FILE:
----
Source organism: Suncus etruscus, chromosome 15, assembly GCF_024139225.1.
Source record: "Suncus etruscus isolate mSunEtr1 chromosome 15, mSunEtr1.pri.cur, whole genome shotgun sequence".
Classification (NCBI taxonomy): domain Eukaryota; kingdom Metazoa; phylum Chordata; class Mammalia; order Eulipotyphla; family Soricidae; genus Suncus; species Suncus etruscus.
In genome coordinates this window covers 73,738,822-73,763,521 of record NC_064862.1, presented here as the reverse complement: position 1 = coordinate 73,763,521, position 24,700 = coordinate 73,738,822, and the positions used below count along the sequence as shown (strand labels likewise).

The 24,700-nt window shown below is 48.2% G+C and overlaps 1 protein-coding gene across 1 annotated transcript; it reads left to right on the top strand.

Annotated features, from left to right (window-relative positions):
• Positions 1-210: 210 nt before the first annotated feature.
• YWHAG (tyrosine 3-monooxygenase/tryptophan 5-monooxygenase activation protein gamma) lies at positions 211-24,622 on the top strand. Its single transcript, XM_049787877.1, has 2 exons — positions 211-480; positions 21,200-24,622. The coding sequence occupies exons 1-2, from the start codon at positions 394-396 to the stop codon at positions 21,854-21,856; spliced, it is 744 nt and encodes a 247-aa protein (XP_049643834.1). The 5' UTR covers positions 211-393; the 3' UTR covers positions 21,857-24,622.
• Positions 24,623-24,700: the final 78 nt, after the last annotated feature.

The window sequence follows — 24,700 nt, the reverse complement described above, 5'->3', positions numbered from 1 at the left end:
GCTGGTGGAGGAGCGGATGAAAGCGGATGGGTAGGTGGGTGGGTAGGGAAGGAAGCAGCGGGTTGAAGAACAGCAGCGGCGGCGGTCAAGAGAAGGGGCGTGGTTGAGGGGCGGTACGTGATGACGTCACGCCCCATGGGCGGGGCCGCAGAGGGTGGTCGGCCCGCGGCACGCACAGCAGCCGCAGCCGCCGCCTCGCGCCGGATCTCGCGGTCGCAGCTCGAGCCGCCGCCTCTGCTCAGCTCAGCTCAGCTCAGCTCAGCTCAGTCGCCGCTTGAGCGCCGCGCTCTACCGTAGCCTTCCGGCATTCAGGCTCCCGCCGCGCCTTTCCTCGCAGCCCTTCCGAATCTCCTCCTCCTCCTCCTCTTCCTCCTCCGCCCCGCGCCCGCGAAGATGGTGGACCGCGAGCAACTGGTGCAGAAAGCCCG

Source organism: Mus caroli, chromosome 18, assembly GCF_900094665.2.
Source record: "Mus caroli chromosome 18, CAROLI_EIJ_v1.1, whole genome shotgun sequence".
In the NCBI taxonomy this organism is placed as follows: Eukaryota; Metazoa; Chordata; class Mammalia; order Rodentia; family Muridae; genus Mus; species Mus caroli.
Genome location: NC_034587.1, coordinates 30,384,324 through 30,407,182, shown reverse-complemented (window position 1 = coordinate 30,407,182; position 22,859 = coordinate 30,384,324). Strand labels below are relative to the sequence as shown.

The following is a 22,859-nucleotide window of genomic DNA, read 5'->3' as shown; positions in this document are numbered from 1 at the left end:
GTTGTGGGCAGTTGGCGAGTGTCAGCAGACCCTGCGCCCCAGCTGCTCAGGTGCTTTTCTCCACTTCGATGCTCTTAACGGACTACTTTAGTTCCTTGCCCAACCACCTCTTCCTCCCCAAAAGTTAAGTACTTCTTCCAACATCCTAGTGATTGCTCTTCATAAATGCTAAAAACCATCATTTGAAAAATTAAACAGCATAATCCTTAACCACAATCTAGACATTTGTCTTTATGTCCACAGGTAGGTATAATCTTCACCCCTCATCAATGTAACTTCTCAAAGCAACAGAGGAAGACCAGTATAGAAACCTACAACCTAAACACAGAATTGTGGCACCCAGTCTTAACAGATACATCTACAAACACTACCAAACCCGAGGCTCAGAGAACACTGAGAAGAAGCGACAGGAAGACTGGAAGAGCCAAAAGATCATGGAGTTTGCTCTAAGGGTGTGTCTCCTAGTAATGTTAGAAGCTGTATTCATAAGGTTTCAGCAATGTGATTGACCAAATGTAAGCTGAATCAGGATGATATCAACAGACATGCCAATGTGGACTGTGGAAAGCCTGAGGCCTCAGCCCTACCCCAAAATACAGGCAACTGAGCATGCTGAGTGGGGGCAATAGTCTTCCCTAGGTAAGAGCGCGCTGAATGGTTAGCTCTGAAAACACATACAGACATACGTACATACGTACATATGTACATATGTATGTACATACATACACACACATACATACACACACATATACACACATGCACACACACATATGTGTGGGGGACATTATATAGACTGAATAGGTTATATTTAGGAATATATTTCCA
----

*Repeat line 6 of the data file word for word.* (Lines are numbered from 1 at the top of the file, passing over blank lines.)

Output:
Annotated features, from left to right (window-relative positions):